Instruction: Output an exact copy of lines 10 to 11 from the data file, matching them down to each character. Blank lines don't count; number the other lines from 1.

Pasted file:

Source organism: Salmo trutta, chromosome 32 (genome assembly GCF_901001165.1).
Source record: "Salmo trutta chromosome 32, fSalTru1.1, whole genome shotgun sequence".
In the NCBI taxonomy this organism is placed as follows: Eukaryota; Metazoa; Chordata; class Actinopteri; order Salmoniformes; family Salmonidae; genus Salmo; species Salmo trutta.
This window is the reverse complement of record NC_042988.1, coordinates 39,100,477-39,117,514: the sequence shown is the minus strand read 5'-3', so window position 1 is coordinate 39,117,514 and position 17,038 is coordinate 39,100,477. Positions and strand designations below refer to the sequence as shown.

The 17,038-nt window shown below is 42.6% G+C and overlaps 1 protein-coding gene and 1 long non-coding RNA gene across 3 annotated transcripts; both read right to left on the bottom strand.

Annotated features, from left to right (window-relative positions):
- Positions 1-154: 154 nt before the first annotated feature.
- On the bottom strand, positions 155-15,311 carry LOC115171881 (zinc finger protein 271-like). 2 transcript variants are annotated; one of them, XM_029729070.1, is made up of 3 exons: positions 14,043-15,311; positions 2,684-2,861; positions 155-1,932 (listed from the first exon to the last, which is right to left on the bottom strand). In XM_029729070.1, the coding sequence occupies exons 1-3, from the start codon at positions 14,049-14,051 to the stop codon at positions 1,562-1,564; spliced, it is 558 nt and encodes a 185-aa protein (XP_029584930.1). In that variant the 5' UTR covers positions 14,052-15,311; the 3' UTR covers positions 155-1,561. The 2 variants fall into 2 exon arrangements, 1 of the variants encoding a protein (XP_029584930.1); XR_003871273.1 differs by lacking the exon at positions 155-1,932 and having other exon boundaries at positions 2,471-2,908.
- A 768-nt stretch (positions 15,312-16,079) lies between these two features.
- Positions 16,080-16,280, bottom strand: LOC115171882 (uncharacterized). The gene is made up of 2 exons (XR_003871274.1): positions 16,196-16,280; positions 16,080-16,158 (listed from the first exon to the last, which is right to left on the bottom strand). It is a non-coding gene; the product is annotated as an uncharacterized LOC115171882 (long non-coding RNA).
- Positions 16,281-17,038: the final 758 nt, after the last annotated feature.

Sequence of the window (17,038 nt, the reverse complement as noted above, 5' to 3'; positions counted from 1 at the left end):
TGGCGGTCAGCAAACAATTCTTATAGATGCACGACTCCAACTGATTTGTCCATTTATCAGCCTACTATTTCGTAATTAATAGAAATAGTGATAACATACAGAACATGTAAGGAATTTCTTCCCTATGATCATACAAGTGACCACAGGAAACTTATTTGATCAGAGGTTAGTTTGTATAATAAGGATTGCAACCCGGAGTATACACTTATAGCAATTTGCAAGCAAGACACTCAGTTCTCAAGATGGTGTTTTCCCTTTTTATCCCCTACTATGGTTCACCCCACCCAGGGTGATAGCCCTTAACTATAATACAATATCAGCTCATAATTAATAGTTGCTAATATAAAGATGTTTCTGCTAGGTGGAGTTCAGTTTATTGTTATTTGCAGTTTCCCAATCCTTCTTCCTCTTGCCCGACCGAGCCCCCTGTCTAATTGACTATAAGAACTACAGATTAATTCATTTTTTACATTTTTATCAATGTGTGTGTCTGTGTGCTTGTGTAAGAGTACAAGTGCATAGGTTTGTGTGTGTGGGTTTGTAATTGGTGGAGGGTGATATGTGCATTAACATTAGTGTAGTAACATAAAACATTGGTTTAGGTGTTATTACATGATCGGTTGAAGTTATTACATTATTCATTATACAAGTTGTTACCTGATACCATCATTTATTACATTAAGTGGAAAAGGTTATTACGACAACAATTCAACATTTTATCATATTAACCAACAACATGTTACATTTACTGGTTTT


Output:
- Positions 16,080-16,280, bottom strand: LOC115171882 (uncharacterized). The gene is made up of 2 exons (XR_003871274.1): positions 16,196-16,280; positions 16,080-16,158 (listed from the first exon to the last, which is right to left on the bottom strand). It is a non-coding gene; the product is annotated as an uncharacterized LOC115171882 (long non-coding RNA).
- Positions 16,281-17,038: the final 758 nt, after the last annotated feature.